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Upcoming BCCI AGM promises new challenges to Lodha Reforms

November 30, 2019 15:59 IST

BCCI treasurer said that all the proposed amendments are aimed at strengthening the board's structure 

BCCI

IMAGE: BCCI's president Saurav Ganguly with secretary Jai Shah and treasurer Arun Singh Dhumal. Photograph: PTI

The Board of Control for Cricket in India (BCCI) will, on Sunday, hold its first Annual General Meeting with enigmatic former captain Sourav Ganguly at the helm, seeking to dilute some key reforms mandated by the Supreme Court, constitute cricket committees like the CAC and appoint the Board's representative at the ICC.

 

The Supreme Court-appointed Committee of Administrators (COA) was in control of the cricket body for 33 months before the new office-bearers, led by Ganguly, took charge last month.

Ganguly's current nine-month stint will get an extension if the BCCI dilutes the specific reform on tenure-cap as mandated by the SC-appointed Lodha Committee.

In the agenda released for the AGM, the BCCI has proposed significant changes to the existing constitution.

As per the current constitution, which is approved by the Supreme Court, an office-bearer who has served two three-year terms, either at the BCCI or at the state association, goes into a compulsory three-year cooling-off period.

The current dispensation wants that period to kick in only after the individual has finished two terms (six years), at the board and state association separately. If passed with a three-fourth majority, it will effectively extend the tenure of Ganguly and secretary Jay Shah respectively.

BCCI treasurer Arun Dhumal said that all the proposed amendments are aimed at strengthening the board's structure and will only be incorporated once approved by the Supreme Court.

"We are not touching the 70-year age cap clause. With regards to the cooling off, our point of view is if somebody has gained experience by running the state association, why give him a cooling-off. That experience should be utilised in the best interest of the game. If he can contribute in the BCCI, why not?" said Dhumal.

"We will take it (all passed amendments at the AGM) to the Supreme Court. We will put across our point of view. What are the practical difficulties we are facing with regards to a few things. In case the court agrees with our idea, then we will have those amendments," he added.

However, going forward, it has been proposed that a three-fourth majority at the AGM should be able to ratify any amendment in the constitution as it is not "practical" to take the Supreme Court's approval, which is required in the existing constitution.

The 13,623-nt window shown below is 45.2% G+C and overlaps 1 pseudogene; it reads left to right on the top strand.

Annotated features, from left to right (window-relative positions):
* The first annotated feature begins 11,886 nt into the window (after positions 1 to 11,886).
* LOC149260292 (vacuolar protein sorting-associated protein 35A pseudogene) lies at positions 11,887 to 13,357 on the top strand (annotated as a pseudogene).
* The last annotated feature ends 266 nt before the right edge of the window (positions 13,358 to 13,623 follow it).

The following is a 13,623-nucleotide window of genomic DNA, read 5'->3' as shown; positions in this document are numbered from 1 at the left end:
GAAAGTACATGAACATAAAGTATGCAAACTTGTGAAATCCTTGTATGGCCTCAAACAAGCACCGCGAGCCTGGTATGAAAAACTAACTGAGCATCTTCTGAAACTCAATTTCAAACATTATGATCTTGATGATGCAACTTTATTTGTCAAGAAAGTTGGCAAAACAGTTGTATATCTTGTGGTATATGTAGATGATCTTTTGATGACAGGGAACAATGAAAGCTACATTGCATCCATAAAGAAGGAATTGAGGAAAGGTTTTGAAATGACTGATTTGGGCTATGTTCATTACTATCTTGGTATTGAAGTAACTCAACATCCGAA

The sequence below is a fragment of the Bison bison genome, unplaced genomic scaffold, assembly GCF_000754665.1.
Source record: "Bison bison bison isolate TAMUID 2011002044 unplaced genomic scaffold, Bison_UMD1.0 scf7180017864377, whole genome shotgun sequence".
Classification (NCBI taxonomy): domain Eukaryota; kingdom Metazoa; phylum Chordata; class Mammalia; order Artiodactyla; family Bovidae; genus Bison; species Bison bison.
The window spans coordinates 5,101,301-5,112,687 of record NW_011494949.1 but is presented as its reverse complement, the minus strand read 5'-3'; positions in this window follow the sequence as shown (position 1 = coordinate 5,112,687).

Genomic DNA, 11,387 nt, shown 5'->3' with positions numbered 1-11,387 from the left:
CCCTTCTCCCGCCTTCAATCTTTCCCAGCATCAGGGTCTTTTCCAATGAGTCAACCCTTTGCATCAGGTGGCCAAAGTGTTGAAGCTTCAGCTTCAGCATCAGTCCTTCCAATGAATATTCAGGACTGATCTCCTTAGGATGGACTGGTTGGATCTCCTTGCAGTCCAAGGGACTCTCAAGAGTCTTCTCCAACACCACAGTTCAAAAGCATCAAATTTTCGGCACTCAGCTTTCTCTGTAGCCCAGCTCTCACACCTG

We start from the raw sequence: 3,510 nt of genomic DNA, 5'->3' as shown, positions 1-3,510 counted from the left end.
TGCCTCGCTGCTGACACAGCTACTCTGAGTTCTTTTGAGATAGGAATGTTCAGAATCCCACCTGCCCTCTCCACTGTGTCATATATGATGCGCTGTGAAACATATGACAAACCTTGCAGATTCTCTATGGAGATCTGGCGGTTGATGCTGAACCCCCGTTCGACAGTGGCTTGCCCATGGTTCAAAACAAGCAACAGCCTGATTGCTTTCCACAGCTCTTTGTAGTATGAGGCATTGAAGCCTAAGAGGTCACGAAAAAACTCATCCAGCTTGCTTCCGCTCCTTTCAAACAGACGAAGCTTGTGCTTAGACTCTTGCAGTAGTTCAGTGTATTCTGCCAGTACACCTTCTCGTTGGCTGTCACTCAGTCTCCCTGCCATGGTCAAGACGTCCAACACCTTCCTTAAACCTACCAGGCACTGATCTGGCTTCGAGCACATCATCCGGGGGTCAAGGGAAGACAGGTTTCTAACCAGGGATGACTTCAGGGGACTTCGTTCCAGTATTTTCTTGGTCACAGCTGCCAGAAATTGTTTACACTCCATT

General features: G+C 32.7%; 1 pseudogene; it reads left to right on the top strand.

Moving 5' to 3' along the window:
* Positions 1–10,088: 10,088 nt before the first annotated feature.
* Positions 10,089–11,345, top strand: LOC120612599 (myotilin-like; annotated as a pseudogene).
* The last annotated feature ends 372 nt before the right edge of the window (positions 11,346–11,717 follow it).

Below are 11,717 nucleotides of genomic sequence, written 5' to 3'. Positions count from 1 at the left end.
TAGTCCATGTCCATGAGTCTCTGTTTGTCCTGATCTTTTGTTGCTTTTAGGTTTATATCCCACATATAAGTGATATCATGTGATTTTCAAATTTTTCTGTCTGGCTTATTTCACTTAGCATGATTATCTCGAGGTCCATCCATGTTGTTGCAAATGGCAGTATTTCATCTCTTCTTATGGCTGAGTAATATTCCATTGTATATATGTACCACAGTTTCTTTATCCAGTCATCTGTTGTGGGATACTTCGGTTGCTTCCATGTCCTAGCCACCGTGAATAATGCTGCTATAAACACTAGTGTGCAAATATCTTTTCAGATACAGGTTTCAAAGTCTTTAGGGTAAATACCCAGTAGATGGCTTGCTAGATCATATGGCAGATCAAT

With the BCCI's clout significantly reduced at the ICC due to theadministrative crisis over the past three years, the board has proposed that experienced hands must represent India in the world body and the 70-year age cap clause should not apply to them.

This could pave the way for former President N Srinivasan to attend the ICC meetings on behalf of the BCCI. Srinivasan was forced to step aside after the game was shaken by the 2013 spot-fixing scandal.

"In order to protect the interests of BCCI, which are being steadily eroded at ICC, people with experience of negotiation and personal interaction with other member nations should be made the representatives," the BCCI said.

Under the existing constitution, the CEO is the point man for the nine-member apex council but the current set of office-bearers want that role for the secretary, making him more powerful. The top brass also wants the CEO to report to the secretary.

The account of the last three financial years will also be passed at the AGM.

In terms of cricketing decisions, various committees, including the Cricket Advisory Committee (CAC), will be appointed at the AGM.

After Sachin Tendulkar, VVS Laxman and Ganguly stepped down from their roles, Kapil Dev, Shantha Rangaswamy and Anshuman Gaekwad appointed the men's team head coach. Ravi Shastri got an extension for the top job.

Both Rangaswamy and Gaekwad are now part of the apex council as representatives of the Indian Cricketers' Association. It is the prerogative of the CAC to appoint the selection committee. So, it would be interesting to see, which former cricketers of repute form the high-profile body.

A new Ombudsman and Ethics Officer will also be appointed. The two roles are being performed by (retired) Justice D K Jain, whose term ends in February.

The contentious issue of conflict of interest is also expected to be discussed at the AGM. Ganguly has already said it is one of the most serious issues facing Indian cricket.

Several past players have expressed unhappiness over the Conflict of Interest clause, which the CoA, in last status report, wanted altered


Meanwhile, it is understood MCA vice president Amol Kale would represent the cricket association in the AGM, while the Tamil Nadu Cricket Association could be represented by either its secretary R S Ramaswamy or president Rupa Gurunath, daughter of Srinivasan.

The Cricket Association of Bengal will be represented by its secretary Avishek Dalmiya.

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